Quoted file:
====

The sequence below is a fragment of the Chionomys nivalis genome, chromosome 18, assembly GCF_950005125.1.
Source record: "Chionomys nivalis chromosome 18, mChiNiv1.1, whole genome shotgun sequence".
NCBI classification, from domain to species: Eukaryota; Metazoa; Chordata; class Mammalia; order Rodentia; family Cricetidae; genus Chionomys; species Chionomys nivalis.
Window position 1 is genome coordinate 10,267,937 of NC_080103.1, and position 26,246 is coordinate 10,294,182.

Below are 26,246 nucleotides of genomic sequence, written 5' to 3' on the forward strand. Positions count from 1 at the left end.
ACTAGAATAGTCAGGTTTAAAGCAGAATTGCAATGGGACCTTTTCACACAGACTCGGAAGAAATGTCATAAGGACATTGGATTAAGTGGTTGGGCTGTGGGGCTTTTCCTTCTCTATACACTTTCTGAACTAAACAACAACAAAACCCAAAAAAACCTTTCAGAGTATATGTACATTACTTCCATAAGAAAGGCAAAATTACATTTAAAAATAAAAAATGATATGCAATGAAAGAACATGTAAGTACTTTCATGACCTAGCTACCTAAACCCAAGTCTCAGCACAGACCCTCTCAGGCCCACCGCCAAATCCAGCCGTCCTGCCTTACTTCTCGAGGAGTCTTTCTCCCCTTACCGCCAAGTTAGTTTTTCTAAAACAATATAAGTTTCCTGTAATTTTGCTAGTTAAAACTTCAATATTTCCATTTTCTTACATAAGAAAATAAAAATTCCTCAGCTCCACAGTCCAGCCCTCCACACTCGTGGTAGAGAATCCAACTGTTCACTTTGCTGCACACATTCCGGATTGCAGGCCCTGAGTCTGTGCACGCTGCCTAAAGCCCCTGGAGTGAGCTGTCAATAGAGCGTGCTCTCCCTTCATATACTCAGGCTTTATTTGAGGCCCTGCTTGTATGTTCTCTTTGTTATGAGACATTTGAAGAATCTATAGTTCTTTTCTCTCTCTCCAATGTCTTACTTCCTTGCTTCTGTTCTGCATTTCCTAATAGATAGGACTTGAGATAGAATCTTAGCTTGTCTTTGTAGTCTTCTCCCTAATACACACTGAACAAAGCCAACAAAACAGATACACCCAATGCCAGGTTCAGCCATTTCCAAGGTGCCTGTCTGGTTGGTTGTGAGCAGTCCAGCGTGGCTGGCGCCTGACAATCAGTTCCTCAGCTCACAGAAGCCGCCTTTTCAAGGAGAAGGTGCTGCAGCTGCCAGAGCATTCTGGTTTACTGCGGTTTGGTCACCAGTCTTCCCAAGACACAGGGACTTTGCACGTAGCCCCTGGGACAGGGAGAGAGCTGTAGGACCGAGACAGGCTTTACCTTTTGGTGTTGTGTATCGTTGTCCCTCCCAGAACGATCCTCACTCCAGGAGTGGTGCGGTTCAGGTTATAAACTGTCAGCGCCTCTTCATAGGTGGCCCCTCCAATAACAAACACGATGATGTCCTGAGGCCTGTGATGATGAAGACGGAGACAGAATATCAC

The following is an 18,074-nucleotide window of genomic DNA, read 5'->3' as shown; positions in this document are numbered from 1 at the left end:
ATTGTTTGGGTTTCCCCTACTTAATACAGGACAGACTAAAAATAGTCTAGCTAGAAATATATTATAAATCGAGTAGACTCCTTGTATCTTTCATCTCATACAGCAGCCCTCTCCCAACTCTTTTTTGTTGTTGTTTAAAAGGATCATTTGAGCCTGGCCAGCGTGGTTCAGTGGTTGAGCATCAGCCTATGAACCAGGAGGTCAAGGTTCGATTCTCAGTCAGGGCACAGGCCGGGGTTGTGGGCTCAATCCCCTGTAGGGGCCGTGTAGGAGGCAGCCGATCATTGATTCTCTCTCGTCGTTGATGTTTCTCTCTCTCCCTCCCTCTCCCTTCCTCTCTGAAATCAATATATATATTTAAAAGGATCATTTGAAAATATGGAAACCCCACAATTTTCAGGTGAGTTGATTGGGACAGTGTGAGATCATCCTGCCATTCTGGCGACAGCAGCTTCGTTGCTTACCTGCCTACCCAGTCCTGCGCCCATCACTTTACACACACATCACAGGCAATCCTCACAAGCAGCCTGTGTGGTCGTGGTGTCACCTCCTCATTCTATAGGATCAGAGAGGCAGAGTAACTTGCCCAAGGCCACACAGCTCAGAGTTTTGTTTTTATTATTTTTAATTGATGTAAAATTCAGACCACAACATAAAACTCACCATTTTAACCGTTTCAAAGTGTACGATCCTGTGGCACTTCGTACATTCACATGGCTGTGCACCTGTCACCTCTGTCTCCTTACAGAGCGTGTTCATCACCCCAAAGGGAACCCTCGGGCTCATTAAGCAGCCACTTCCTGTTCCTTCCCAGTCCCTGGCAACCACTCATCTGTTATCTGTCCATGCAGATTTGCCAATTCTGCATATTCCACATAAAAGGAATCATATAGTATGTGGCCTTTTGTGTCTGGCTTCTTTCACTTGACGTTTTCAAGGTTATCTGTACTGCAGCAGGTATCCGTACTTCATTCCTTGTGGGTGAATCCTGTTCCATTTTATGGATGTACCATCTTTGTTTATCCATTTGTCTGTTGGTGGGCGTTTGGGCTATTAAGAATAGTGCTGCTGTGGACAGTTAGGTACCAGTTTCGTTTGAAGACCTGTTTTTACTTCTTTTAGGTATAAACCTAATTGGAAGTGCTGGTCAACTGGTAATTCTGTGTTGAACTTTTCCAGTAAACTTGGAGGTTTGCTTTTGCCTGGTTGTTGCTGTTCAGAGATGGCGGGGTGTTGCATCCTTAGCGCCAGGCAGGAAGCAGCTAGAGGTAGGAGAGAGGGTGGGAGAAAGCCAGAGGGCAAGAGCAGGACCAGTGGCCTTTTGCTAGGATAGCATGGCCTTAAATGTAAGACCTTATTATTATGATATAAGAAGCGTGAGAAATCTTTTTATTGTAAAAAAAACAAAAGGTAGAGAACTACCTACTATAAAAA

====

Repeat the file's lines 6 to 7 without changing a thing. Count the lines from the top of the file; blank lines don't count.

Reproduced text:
ACTAGAATAGTCAGGTTTAAAGCAGAATTGCAATGGGACCTTTTCACACAGACTCGGAAGAAATGTCATAAGGACATTGGATTAAGTGGTTGGGCTGTGGGGCTTTTCCTTCTCTATACACTTTCTGAACTAAACAACAACAAAACCCAAAAAAACCTTTCAGAGTATATGTACATTACTTCCATAAGAAAGGCAAAATTACATTTAAAAATAAAAAATGATATGCAATGAAAGAACATGTAAGTACTTTCATGACCTAGCTACCTAAACCCAAGTCTCAGCACAGACCCTCTCAGGCCCACCGCCAAATCCAGCCGTCCTGCCTTACTTCTCGAGGAGTCTTTCTCCCCTTACCGCCAAGTTAGTTTTTCTAAAACAATATAAGTTTCCTGTAATTTTGCTAGTTAAAACTTCAATATTTCCATTTTCTTACATAAGAAAATAAAAATTCCTCAGCTCCACAGTCCAGCCCTCCACACTCGTGGTAGAGAATCCAACTGTTCACTTTGCTGCACACATTCCGGATTGCAGGCCCTGAGTCTGTGCACGCTGCCTAAAGCCCCTGGAGTGAGCTGTCAATAGAGCGTGCTCTCCCTTCATATACTCAGGCTTTATTTGAGGCCCTGCTTGTATGTTCTCTTTGTTATGAGACATTTGAAGAATCTATAGTTCTTTTCTCTCTCTCCAATGTCTTACTTCCTTGCTTCTGTTCTGCATTTCCTAATAGATAGGACTTGAGATAGAATCTTAGCTTGTCTTTGTAGTCTTCTCCCTAATACACACTGAACAAAGCCAACAAAACAGATACACCCAATGCCAGGTTCAGCCATTTCCAAGGTGCCTGTCTGGTTGGTTGTGAGCAGTCCAGCGTGGCTGGCGCCTGACAATCAGTTCCTCAGCTCACAGAAGCCGCCTTTTCAAGGAGAAGGTGCTGCAGCTGCCAGAGCATTCTGGTTTACTGCGGTTTGGTCACCAGTCTTCCCAAGACACAGGGACTTTGCACGTAGCCCCTGGGACAGGGAGAGAGCTGTAGGACCGAGACAGGCTTTACCTTTTGGTGTTGTGTATCGTTGTCCCTCCCAGAACGATCCTCACTCCAGGAGTGGTGCGGTTCAGGTTATAAACTGTCAGCGCCTCTTCATAGGTGGCCCCTCCAATAACAAACACGATGATGTCCTGAGGCCTGTGATGATGAAGACGGAGACAGAATATCAC

The following is an 18,074-nucleotide window of genomic DNA, read 5'->3' as shown; positions in this document are numbered from 1 at the left end: